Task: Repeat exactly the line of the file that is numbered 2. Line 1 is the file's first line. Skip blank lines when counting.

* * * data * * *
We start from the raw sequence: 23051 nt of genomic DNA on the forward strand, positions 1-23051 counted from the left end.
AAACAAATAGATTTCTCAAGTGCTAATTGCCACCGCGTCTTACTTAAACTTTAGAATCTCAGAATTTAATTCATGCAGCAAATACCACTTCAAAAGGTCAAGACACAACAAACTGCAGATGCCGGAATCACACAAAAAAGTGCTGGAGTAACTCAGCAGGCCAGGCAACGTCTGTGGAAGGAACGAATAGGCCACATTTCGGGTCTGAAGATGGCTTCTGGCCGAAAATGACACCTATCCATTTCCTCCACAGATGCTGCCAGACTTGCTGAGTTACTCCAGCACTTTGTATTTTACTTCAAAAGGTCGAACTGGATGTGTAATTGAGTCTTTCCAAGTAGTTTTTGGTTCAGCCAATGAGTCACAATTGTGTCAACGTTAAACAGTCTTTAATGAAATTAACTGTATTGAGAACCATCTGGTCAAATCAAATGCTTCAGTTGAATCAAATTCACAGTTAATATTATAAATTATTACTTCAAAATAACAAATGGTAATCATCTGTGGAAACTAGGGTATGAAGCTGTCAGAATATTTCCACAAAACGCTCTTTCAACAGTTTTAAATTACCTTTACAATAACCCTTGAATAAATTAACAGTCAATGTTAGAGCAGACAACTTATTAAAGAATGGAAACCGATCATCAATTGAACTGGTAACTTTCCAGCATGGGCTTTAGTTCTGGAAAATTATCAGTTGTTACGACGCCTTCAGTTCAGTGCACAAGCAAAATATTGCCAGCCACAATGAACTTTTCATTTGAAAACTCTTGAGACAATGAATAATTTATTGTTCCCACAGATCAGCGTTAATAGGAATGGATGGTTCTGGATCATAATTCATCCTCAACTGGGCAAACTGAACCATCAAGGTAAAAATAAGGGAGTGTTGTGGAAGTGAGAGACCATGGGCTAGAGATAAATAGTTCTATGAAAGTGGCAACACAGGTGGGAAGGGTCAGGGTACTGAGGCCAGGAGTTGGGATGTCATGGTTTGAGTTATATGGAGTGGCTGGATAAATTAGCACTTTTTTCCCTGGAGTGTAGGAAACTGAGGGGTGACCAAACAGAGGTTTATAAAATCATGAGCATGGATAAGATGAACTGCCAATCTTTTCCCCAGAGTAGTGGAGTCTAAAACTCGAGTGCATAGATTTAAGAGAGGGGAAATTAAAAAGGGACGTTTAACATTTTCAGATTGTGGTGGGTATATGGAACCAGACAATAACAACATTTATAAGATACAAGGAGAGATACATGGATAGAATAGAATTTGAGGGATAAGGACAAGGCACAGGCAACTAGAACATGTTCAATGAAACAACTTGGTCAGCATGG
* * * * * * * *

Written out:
AAACAAATAGATTTCTCAAGTGCTAATTGCCACCGCGTCTTACTTAAACTTTAGAATCTCAGAATTTAATTCATGCAGCAAATACCACTTCAAAAGGTCAAGACACAACAAACTGCAGATGCCGGAATCACACAAAAAAGTGCTGGAGTAACTCAGCAGGCCAGGCAACGTCTGTGGAAGGAACGAATAGGCCACATTTCGGGTCTGAAGATGGCTTCTGGCCGAAAATGACACCTATCCATTTCCTCCACAGATGCTGCCAGACTTGCTGAGTTACTCCAGCACTTTGTATTTTACTTCAAAAGGTCGAACTGGATGTGTAATTGAGTCTTTCCAAGTAGTTTTTGGTTCAGCCAATGAGTCACAATTGTGTCAACGTTAAACAGTCTTTAATGAAATTAACTGTATTGAGAACCATCTGGTCAAATCAAATGCTTCAGTTGAATCAAATTCACAGTTAATATTATAAATTATTACTTCAAAATAACAAATGGTAATCATCTGTGGAAACTAGGGTATGAAGCTGTCAGAATATTTCCACAAAACGCTCTTTCAACAGTTTTAAATTACCTTTACAATAACCCTTGAATAAATTAACAGTCAATGTTAGAGCAGACAACTTATTAAAGAATGGAAACCGATCATCAATTGAACTGGTAACTTTCCAGCATGGGCTTTAGTTCTGGAAAATTATCAGTTGTTACGACGCCTTCAGTTCAGTGCACAAGCAAAATATTGCCAGCCACAATGAACTTTTCATTTGAAAACTCTTGAGACAATGAATAATTTATTGTTCCCACAGATCAGCGTTAATAGGAATGGATGGTTCTGGATCATAATTCATCCTCAACTGGGCAAACTGAACCATCAAGGTAAAAATAAGGGAGTGTTGTGGAAGTGAGAGACCATGGGCTAGAGATAAATAGTTCTATGAAAGTGGCAACACAGGTGGGAAGGGTCAGGGTACTGAGGCCAGGAGTTGGGATGTCATGGTTTGAGTTATATGGAGTGGCTGGATAAATTAGCACTTTTTTCCCTGGAGTGTAGGAAACTGAGGGGTGACCAAACAGAGGTTTATAAAATCATGAGCATGGATAAGATGAACTGCCAATCTTTTCCCCAGAGTAGTGGAGTCTAAAACTCGAGTGCATAGATTTAAGAGAGGGGAAATTAAAAAGGGACGTTTAACATTTTCAGATTGTGGTGGGTATATGGAACCAGACAATAACAACATTTATAAGATACAAGGAGAGATACATGGATAGAATAGAATTTGAGGGATAAGGACAAGGCACAGGCAACTAGAACATGTTCAATGAAACAACTTGGTCAGCATGG